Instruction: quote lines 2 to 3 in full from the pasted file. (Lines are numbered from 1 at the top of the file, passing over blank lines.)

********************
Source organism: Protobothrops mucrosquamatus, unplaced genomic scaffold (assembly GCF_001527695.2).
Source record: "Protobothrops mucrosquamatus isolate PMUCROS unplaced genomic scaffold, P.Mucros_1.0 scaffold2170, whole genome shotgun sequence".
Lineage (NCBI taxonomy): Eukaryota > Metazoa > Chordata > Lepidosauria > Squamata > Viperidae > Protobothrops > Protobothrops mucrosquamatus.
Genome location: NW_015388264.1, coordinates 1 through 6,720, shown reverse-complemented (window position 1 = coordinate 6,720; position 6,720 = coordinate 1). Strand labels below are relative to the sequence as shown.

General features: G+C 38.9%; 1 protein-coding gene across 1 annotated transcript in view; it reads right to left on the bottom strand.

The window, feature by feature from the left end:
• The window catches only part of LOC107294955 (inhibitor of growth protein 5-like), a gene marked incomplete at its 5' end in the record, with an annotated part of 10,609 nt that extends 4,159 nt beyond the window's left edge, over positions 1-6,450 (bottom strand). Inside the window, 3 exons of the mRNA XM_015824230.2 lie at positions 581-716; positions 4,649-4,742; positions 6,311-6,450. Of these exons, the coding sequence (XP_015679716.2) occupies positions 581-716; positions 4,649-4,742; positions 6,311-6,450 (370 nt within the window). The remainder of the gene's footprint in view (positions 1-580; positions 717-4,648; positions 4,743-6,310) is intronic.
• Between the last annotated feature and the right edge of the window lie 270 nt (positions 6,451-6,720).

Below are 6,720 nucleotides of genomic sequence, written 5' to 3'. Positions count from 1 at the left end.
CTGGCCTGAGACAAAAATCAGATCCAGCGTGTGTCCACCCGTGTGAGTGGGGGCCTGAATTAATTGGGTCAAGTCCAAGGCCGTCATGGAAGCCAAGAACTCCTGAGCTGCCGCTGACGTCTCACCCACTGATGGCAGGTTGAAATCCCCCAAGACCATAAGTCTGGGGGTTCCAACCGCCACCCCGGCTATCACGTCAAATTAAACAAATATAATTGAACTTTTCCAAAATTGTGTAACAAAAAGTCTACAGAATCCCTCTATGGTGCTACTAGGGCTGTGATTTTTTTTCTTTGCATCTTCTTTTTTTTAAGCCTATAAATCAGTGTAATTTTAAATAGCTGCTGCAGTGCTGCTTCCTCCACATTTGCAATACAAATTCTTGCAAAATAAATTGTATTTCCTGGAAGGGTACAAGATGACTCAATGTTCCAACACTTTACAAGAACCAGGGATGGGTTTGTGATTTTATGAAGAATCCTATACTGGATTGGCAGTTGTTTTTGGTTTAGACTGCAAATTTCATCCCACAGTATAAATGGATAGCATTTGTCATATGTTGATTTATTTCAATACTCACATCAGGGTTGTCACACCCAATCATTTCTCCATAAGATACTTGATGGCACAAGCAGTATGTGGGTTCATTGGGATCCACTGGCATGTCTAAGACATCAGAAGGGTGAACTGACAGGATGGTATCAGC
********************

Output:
Source record: "Protobothrops mucrosquamatus isolate PMUCROS unplaced genomic scaffold, P.Mucros_1.0 scaffold2170, whole genome shotgun sequence".
Lineage (NCBI taxonomy): Eukaryota > Metazoa > Chordata > Lepidosauria > Squamata > Viperidae > Protobothrops > Protobothrops mucrosquamatus.